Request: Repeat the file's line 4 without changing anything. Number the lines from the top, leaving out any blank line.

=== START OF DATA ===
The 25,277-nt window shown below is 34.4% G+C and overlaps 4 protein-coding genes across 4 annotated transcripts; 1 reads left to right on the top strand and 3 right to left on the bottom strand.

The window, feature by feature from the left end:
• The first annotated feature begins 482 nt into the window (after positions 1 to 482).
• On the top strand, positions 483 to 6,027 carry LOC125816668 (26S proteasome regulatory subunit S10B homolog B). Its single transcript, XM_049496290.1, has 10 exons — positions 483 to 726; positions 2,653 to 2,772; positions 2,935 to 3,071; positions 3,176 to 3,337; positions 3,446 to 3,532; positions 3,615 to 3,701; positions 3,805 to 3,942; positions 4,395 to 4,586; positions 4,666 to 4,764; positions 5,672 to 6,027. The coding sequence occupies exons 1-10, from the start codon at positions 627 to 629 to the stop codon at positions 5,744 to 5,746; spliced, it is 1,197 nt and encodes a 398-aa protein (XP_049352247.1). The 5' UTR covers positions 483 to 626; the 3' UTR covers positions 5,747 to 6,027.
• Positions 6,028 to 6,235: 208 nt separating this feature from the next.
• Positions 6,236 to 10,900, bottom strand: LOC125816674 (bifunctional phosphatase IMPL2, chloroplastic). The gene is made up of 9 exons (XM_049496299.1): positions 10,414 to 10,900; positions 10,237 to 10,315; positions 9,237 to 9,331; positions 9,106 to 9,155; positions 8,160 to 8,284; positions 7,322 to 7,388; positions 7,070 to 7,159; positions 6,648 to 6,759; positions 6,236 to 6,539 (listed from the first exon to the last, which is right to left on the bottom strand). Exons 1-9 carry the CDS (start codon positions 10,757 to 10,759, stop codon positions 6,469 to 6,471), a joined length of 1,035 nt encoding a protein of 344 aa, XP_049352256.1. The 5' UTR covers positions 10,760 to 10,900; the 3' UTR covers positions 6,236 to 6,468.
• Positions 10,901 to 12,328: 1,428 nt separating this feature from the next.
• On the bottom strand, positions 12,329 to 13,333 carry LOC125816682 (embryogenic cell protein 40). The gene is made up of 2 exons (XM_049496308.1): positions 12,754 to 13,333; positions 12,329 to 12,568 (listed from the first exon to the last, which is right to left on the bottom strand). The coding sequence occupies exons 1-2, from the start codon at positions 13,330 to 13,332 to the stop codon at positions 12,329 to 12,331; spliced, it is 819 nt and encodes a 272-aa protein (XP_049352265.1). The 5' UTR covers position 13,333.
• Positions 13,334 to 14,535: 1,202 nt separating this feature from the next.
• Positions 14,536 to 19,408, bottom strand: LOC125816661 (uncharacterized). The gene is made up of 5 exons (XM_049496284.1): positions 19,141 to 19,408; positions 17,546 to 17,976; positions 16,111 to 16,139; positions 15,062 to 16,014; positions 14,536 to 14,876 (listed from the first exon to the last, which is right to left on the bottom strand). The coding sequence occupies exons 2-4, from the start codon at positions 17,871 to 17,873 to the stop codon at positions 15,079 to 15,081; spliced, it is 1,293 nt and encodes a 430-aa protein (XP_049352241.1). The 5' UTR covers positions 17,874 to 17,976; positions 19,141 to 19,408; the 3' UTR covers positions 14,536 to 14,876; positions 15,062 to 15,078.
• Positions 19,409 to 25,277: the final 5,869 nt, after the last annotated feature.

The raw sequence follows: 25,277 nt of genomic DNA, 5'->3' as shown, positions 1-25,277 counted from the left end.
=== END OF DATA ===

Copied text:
• On the top strand, positions 483 to 6,027 carry LOC125816668 (26S proteasome regulatory subunit S10B homolog B). Its single transcript, XM_049496290.1, has 10 exons — positions 483 to 726; positions 2,653 to 2,772; positions 2,935 to 3,071; positions 3,176 to 3,337; positions 3,446 to 3,532; positions 3,615 to 3,701; positions 3,805 to 3,942; positions 4,395 to 4,586; positions 4,666 to 4,764; positions 5,672 to 6,027. The coding sequence occupies exons 1-10, from the start codon at positions 627 to 629 to the stop codon at positions 5,744 to 5,746; spliced, it is 1,197 nt and encodes a 398-aa protein (XP_049352247.1). The 5' UTR covers positions 483 to 626; the 3' UTR covers positions 5,747 to 6,027.